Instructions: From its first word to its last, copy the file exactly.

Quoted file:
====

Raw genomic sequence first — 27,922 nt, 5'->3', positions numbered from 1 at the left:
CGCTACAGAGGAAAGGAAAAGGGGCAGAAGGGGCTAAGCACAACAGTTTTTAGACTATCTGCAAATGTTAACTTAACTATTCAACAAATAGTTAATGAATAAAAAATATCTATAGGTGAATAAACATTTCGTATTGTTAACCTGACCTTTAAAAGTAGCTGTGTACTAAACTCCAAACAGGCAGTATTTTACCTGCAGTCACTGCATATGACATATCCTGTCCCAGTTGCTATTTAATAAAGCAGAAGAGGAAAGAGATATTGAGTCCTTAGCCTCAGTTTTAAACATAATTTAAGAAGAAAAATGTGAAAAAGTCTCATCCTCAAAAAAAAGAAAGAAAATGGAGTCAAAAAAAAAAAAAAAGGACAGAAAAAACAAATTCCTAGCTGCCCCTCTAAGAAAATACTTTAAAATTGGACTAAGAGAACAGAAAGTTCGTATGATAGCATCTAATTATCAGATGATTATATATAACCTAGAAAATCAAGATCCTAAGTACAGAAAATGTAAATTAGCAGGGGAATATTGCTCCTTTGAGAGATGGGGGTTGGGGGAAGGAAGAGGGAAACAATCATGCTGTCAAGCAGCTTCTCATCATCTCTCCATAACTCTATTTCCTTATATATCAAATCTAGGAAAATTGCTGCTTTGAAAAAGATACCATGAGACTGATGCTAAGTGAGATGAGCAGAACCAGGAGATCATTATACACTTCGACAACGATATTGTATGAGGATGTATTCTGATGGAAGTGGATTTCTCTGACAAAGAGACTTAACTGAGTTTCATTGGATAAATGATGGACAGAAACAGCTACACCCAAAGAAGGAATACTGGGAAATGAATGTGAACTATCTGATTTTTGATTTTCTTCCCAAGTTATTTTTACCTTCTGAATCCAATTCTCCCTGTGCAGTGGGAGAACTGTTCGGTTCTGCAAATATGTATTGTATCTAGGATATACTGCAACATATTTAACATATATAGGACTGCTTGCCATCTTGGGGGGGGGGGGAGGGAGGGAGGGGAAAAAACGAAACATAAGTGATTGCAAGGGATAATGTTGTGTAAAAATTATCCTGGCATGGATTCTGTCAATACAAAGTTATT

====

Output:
Raw genomic sequence first — 27,922 nt, 5'->3', positions numbered from 1 at the left:
CGCTACAGAGGAAAGGAAAAGGGGCAGAAGGGGCTAAGCACAACAGTTTTTAGACTATCTGCAAATGTTAACTTAACTATTCAACAAATAGTTAATGAATAAAAAATATCTATAGGTGAATAAACATTTCGTATTGTTAACCTGACCTTTAAAAGTAGCTGTGTACTAAACTCCAAACAGGCAGTATTTTACCTGCAGTCACTGCATATGACATATCCTGTCCCAGTTGCTATTTAATAAAGCAGAAGAGGAAAGAGATATTGAGTCCTTAGCCTCAGTTTTAAACATAATTTAAGAAGAAAAATGTGAAAAAGTCTCATCCTCAAAAAAAAGAAAGAAAATGGAGTCAAAAAAAAAAAAAAAGGACAGAAAAAACAAATTCCTAGCTGCCCCTCTAAGAAAATACTTTAAAATTGGACTAAGAGAACAGAAAGTTCGTATGATAGCATCTAATTATCAGATGATTATATATAACCTAGAAAATCAAGATCCTAAGTACAGAAAATGTAAATTAGCAGGGGAATATTGCTCCTTTGAGAGATGGGGGTTGGGGGAAGGAAGAGGGAAACAATCATGCTGTCAAGCAGCTTCTCATCATCTCTCCATAACTCTATTTCCTTATATATCAAATCTAGGAAAATTGCTGCTTTGAAAAAGATACCATGAGACTGATGCTAAGTGAGATGAGCAGAACCAGGAGATCATTATACACTTCGACAACGATATTGTATGAGGATGTATTCTGATGGAAGTGGATTTCTCTGACAAAGAGACTTAACTGAGTTTCATTGGATAAATGATGGACAGAAACAGCTACACCCAAAGAAGGAATACTGGGAAATGAATGTGAACTATCTGATTTTTGATTTTCTTCCCAAGTTATTTTTACCTTCTGAATCCAATTCTCCCTGTGCAGTGGGAGAACTGTTCGGTTCTGCAAATATGTATTGTATCTAGGATATACTGCAACATATTTAACATATATAGGACTGCTTGCCATCTTGGGGGGGGGGGGAGGGAGGGAGGGGAAAAAACGAAACATAAGTGATTGCAAGGGATAATGTTGTGTAAAAATTATCCTGGCATGGATTCTGTCAATACAAAGTTATT